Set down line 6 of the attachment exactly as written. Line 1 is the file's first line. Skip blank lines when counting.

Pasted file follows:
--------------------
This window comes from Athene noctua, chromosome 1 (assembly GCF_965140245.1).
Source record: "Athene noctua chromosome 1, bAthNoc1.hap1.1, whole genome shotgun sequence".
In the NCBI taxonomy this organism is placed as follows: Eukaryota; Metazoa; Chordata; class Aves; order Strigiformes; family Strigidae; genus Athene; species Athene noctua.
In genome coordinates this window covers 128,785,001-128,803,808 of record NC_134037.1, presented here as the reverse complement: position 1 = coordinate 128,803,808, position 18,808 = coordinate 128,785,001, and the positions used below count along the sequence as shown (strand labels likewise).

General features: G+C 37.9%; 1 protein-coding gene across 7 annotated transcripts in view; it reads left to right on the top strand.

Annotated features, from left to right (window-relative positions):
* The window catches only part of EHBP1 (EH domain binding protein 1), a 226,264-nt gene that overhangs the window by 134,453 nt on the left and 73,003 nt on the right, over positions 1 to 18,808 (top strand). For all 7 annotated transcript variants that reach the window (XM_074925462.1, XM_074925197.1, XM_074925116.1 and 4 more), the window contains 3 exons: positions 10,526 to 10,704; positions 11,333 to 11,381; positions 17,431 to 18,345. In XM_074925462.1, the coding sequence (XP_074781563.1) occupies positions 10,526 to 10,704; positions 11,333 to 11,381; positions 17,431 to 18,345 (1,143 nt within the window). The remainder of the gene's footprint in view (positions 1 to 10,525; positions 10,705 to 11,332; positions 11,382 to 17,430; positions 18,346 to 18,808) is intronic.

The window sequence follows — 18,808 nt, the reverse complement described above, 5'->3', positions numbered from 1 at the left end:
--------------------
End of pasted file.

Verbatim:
Annotated features, from left to right (window-relative positions):